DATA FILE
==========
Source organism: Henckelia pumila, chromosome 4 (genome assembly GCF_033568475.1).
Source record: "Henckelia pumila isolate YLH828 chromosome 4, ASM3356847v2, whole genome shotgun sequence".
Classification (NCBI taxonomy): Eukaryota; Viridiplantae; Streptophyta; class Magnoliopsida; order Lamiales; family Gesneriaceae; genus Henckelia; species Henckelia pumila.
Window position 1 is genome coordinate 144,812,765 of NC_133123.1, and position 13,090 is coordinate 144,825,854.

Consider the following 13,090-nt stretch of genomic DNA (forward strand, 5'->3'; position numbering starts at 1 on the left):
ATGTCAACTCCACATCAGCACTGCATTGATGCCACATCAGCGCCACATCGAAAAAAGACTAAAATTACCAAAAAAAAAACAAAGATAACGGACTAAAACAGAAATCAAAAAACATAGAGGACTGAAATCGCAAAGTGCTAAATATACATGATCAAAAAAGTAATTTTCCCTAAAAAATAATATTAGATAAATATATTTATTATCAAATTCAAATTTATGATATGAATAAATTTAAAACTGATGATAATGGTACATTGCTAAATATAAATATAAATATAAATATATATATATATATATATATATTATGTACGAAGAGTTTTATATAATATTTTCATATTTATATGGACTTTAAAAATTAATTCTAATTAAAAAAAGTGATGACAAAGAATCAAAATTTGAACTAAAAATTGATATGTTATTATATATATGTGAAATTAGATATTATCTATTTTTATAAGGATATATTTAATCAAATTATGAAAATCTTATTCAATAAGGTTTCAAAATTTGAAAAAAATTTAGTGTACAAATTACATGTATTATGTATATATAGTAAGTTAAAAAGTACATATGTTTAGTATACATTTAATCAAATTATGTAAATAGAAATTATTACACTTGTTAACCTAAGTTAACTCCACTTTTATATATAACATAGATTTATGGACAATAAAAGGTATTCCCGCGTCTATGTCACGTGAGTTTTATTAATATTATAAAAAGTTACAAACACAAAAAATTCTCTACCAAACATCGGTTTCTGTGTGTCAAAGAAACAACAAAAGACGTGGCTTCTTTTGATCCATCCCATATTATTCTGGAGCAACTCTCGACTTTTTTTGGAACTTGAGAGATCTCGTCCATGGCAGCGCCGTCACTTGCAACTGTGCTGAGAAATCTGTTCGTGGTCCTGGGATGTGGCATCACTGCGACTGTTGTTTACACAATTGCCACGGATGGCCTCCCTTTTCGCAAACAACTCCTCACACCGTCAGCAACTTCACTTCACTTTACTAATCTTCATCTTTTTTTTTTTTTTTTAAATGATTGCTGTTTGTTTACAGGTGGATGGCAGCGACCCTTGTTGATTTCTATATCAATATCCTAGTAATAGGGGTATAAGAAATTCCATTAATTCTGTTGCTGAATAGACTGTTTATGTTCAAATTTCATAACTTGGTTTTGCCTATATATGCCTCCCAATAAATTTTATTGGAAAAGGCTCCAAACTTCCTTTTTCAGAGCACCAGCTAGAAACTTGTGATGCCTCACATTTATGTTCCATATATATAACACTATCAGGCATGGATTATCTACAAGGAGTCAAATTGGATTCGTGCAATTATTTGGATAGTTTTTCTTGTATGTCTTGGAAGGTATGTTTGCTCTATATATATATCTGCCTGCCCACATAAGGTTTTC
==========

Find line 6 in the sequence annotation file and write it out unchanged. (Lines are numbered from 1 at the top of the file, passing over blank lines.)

ATGTCAACTCCACATCAGCACTGCATTGATGCCACATCAGCGCCACATCGAAAAAAGACTAAAATTACCAAAAAAAAAACAAAGATAACGGACTAAAACAGAAATCAAAAAACATAGAGGACTGAAATCGCAAAGTGCTAAATATACATGATCAAAAAAGTAATTTTCCCTAAAAAATAATATTAGATAAATATATTTATTATCAAATTCAAATTTATGATATGAATAAATTTAAAACTGATGATAATGGTACATTGCTAAATATAAATATAAATATAAATATATATATATATATATATATATTATGTACGAAGAGTTTTATATAATATTTTCATATTTATATGGACTTTAAAAATTAATTCTAATTAAAAAAAGTGATGACAAAGAATCAAAATTTGAACTAAAAATTGATATGTTATTATATATATGTGAAATTAGATATTATCTATTTTTATAAGGATATATTTAATCAAATTATGAAAATCTTATTCAATAAGGTTTCAAAATTTGAAAAAAATTTAGTGTACAAATTACATGTATTATGTATATATAGTAAGTTAAAAAGTACATATGTTTAGTATACATTTAATCAAATTATGTAAATAGAAATTATTACACTTGTTAACCTAAGTTAACTCCACTTTTATATATAACATAGATTTATGGACAATAAAAGGTATTCCCGCGTCTATGTCACGTGAGTTTTATTAATATTATAAAAAGTTACAAACACAAAAAATTCTCTACCAAACATCGGTTTCTGTGTGTCAAAGAAACAACAAAAGACGTGGCTTCTTTTGATCCATCCCATATTATTCTGGAGCAACTCTCGACTTTTTTTGGAACTTGAGAGATCTCGTCCATGGCAGCGCCGTCACTTGCAACTGTGCTGAGAAATCTGTTCGTGGTCCTGGGATGTGGCATCACTGCGACTGTTGTTTACACAATTGCCACGGATGGCCTCCCTTTTCGCAAACAACTCCTCACACCGTCAGCAACTTCACTTCACTTTACTAATCTTCATCTTTTTTTTTTTTTTTTAAATGATTGCTGTTTGTTTACAGGTGGATGGCAGCGACCCTTGTTGATTTCTATATCAATATCCTAGTAATAGGGGTATAAGAAATTCCATTAATTCTGTTGCTGAATAGACTGTTTATGTTCAAATTTCATAACTTGGTTTTGCCTATATATGCCTCCCAATAAATTTTATTGGAAAAGGCTCCAAACTTCCTTTTTCAGAGCACCAGCTAGAAACTTGTGATGCCTCACATTTATGTTCCATATATATAACACTATCAGGCATGGATTATCTACAAGGAGTCAAATTGGATTCGTGCAATTATTTGGATAGTTTTTCTTGTATGTCTTGGAAGGTATGTTTGCTCTATATATATATCTGCCTGCCCACATAAGGTTTTC